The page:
Which energy source has had the biggest impact on meeting America’s energy needs over the past forty years? It’s not coal. It’s not oil. Not wind or nuclear. Believe it or not, it’s even bigger than all of those combined. Our greatest energy resource is energy efficiency—wasting less, and making the most out of the energy we already have.
According to NRDC’s groundbreaking, comprehensive analysis of key indicators, America’s energy position, in terms of security and reliability, has never been stronger. That’s reassuring, and perhaps surprising, in a time when bad energy news (turmoil in the Middle East, fracking, oil spills) seems to dominate the headlines. For nearly 40 years, our economic growth has been rapidly outpacing our energy consumption. Our businesses and industries are producing and selling more stuff, and using less energy to do so. We used less energy last year than we did in 1999—despite running an economy that’s 25 percent bigger.
How have we accomplished this growth without an accompanying boom in energy demand, and a drastic uptick in carbon pollution?
In a word, efficiency.
Our home appliances and electronics have been meeting increasingly tough federal efficiency standards. Thanks to standards like these (which NRDC has been helping push through for decades), electricity consumption from 2000 onward has been growing slower than the population. Remarkable, when you consider not only how many more people are using electricity, but how many more gadgets we have at home now that we did at the turn of the century, how many more chargers are plugged into every wall socket.
Refrigerators are bigger and fancier than ever, yet they use about one-quarter the energy they did 40 years ago, while the cost of owning and operating a fridge has fallen about 70 percent.
We’re using less oil now we did in 1973, when the economy was one-third its present size. We’re going farther than ever on each gallon of gas, thanks to federal fuel efficiency standards. The latest set of standards are expected to cut oil use 2.1 million barrels by 2025. That’s more oil than we import from any OPEC country.
Thanks to efficiency, we’re already on track to meet President Obama’s target of a 17 percent reduction in carbon pollution by 2020. That’s progress, but scientists agree we need to do more in order to stabilize the climate. We can get there if we really put efficiency to work—and studies show we have plenty of opportunity to do so.
President Obama made efficiency a cornerstone of his climate plan because he knows it works. The next big opportunity for energy efficiency is our homes and buildings, which are responsible for about one-third of U.S. global warming emissions. Tightening building energy codes and upgrading our homes and buildings with better insulation, energy-efficient equipment and appliances will reduce energy waste, save money for owners and tenants, and bring down carbon pollution. A new model building energy code, jointly proposed by NRDC and several leading homebuilders, could cut home energy use up to 20 percent, and, by 2030, reduce as much carbon pollution as 158 power plants produce in a year.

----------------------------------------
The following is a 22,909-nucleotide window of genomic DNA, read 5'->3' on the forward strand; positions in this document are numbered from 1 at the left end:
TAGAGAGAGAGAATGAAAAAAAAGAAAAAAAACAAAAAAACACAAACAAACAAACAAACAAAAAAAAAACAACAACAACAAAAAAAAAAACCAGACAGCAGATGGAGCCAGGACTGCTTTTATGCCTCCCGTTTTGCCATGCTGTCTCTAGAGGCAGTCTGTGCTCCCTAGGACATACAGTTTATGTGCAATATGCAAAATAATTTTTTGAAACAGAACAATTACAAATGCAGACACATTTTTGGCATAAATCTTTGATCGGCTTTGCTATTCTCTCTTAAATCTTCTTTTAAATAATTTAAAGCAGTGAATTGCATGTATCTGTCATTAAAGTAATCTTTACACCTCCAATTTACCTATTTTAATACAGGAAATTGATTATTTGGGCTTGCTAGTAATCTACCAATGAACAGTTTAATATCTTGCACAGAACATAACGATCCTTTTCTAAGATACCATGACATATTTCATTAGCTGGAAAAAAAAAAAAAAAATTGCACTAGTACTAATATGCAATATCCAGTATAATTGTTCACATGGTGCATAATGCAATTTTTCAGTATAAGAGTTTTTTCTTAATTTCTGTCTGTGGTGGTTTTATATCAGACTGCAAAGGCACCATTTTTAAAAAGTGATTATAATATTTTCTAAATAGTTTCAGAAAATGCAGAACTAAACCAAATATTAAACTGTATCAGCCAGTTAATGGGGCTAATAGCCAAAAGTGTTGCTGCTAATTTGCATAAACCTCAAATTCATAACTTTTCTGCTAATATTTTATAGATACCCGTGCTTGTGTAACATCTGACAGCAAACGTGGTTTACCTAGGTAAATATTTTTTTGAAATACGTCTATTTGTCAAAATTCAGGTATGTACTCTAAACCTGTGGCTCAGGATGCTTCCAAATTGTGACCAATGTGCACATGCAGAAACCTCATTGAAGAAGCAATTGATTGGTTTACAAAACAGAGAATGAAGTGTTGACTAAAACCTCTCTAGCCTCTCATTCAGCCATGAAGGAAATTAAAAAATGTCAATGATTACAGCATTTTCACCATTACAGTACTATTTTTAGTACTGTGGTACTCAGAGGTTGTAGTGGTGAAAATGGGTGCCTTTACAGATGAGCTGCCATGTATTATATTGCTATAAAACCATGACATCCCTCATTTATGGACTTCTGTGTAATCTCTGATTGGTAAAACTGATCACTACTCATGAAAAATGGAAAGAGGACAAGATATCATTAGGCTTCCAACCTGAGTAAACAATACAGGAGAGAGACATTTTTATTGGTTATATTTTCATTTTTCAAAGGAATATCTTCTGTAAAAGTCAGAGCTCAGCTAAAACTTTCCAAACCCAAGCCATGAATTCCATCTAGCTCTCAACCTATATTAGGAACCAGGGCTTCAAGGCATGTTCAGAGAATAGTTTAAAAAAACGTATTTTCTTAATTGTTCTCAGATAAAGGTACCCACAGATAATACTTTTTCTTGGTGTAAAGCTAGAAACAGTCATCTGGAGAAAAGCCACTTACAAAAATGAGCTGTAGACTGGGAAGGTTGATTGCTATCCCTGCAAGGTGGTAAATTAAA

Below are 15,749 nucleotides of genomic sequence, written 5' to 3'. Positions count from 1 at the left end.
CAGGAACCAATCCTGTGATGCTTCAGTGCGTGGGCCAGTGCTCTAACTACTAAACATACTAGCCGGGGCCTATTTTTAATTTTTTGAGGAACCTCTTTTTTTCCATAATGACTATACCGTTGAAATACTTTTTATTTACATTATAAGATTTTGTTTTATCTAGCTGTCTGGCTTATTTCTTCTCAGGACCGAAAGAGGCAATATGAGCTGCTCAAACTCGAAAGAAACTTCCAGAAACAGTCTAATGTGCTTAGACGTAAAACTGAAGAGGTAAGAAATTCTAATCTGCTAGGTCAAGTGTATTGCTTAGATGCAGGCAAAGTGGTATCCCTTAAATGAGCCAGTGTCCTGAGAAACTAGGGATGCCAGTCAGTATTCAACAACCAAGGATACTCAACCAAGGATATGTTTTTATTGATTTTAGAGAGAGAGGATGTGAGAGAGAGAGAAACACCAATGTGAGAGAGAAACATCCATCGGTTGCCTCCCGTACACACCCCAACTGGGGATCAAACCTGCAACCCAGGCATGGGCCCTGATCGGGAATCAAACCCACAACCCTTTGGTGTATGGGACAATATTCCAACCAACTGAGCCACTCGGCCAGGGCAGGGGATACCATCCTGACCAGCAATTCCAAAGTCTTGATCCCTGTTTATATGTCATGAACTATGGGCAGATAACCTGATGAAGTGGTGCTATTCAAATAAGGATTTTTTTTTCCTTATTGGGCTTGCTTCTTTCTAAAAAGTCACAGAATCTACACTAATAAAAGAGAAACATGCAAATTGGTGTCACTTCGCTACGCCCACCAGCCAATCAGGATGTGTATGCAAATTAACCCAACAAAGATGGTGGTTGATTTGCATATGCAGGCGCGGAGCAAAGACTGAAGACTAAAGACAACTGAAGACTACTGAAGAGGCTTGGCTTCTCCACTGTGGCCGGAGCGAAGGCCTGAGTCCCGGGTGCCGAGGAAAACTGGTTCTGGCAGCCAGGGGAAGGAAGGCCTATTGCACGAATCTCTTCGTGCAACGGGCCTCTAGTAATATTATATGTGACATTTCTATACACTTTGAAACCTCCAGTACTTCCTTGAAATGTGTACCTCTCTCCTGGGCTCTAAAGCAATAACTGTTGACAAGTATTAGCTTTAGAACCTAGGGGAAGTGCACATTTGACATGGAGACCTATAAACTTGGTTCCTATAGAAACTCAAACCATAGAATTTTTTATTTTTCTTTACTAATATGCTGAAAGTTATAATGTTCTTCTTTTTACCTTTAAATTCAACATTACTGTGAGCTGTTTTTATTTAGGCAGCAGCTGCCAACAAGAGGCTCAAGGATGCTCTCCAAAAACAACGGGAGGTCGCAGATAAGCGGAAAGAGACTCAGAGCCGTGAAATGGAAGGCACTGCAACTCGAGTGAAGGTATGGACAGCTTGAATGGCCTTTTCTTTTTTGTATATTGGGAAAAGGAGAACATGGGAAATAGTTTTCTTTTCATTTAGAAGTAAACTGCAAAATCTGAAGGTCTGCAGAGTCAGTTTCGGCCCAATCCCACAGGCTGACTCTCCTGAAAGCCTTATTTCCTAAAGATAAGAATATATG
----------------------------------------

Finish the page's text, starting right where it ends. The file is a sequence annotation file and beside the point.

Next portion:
Federal and state governments can move things along faster by continuing to update efficiency standards for vehicles, buildings and appliances. But ironically, most utilities are penalized when they help their customers become more efficient, because electricity rates are set with a target revenue in mind. If customers use less electricity, utilities’ revenues fall short. Regulators can fix this disincentive by allowing for small yearly rate adjustments to correct for changes in sales, ensuring that utilities and customers who do the right thing aren’t penalized. Half the states have measures like this in place for some utilities, but progress has been slow. And only two publicly owned utilities, in Los Angeles and Glendale, have made the change.
When we get more efficient, good things happen. Our existing efficiency efforts are already saving Americans hundreds of billions of dollars a year, creating hundreds of thousands of jobs, and reducing carbon pollution, all while costing far less than developing new sources of energy.
In contrast, continuing to burn coal and oil in our power plants and gas tanks costs us more than $100 billion each year in premature death and illness, hospital bills, work days lost, and other health costs. That figure doesn’t include the billions of dollars in damage from extreme weather, which is fueled by carbon pollution (and cost taxpayers nearly $100 billion in 2012), the national security costs of our oil addiction, and the harm done to ecosystems from power plant and vehicle pollution.
When it comes to energy, it makes sense to focus on what works. Energy efficiency should be our priority, not another checkbox on the list. It’s the cleanest, most cost-effective, most productive energy resource we have, and we need to use more of it.